I’m sure that quite some time will pass before the last word is written about the recent Wall Street debacle;  there will doubtless be more work done on the specifics of some of these issues.  However, it seem to me that it is fair to draw one basic lesson from what we have learned so far:  it is entirely possible for the financial services industry to develop products whose complexity exceeds its competence to manage or even understand.  To suppose that an unfettered laissez-faire approach to rule-making will automagically produce good results is a leap of faith that I am personally unwilling to make.

More on Firefox Plug-In

October 18, 2009

The plot thickens!  Mozilla has now put Microsoft’s “stealth” Firefox plugin (that I wrote about most recently yesterday) on its “block list”, to prevent its being installed, and to disable it for users who may have already installed it.  Many Firefox users (on Windows) may have gotten a pop-up message like this:


According to Microsoft, if the user has applied one of the security patches released earlier this week, the MS09-054 update for Internet Explorer, the plugin should be safe.  (Microsoft had previously admitted that the plugin effectively added an Internet Explorer vulnerability to Firefox.)

Mozilla, in their “Security Blog” post on the action, says that they cleared the removal action with Microsoft before putting the block list entry in place.

Because of the difficulties some users have had entirely removing the add-on, and because of the severity of the risk it represents if not disabled, we contacted Microsoft today to indicate that we were looking to disable the extension and plugin for all users via our blocklisting mechanism. Microsoft agreed with the plan, and we put the blocklist entry live immediately.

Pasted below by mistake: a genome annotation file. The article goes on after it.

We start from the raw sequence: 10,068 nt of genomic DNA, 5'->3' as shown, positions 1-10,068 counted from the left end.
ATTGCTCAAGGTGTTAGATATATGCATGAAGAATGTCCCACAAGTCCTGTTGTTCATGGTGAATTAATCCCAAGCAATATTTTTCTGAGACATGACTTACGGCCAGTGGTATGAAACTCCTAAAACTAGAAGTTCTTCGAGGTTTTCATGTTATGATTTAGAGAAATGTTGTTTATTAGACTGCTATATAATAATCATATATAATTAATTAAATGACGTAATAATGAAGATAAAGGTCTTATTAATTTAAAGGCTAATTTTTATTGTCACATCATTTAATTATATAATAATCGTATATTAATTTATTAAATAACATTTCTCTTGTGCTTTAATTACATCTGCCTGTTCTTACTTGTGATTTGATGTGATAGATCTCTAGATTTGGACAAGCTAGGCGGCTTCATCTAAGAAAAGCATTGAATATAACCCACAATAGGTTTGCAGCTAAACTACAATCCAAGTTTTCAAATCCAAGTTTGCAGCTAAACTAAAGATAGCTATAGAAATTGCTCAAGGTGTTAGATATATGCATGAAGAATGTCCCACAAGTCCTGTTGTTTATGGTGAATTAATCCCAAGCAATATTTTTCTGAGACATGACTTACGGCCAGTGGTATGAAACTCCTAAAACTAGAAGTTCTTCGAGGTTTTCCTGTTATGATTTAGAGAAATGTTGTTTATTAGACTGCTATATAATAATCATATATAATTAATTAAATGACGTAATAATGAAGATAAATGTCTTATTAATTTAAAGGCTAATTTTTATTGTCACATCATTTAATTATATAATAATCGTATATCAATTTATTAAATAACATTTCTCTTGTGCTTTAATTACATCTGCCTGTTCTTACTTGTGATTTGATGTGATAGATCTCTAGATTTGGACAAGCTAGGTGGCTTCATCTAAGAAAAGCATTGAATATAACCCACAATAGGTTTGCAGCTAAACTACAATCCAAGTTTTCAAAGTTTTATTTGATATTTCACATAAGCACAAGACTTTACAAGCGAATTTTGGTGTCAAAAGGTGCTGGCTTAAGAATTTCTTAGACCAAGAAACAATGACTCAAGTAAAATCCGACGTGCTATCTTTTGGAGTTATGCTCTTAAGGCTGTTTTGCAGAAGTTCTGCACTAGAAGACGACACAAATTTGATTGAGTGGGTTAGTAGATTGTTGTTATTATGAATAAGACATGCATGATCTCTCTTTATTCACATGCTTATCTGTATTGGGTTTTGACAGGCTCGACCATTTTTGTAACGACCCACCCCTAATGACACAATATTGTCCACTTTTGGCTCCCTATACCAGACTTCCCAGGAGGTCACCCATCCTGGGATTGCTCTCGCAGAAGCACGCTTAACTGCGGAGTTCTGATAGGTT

The vulnerability introduced to Firefox by the plug-in was a severe security risk.  I accept that Microsoft in good faith thinks that their patch repaired the flaw, but I would still deep-six the plugin.  Its only value is to enable the use of content written to be exclusive to Internet Explorer, which you can probably live without.  (I have been using Firefox on Linux for 6+ years, and seem to be getting along OK.)

PC World also has an article on this.

Update Sunday, October 18, 13:00

There is also a Slashdot discussion thread on this, and a “Security Fix” blog posting by Brian Krebs at the Washington Post.

Update Monday, October 19, 10:58

There is also an article at Ars Technica about this kerfuffle.  According to the article, Mozilla has blocked all versions of the plugin, because they can’t tell the patched from unpatched versions:

Adding the plugin to a blocklist seems reasonable in light of the risk that this security vulnerability poses to users, but it’s a very blunt weapon. Microsoft apparently doesn’t properly maintain version numbers in the plugin, so Mozilla has no way to selectively target the block to the insecure version.

As I said earlier, I don’t think the function provided by the plug-in is a great loss; but wouldn’t it be nice if the vendors could all agree to abide by standards?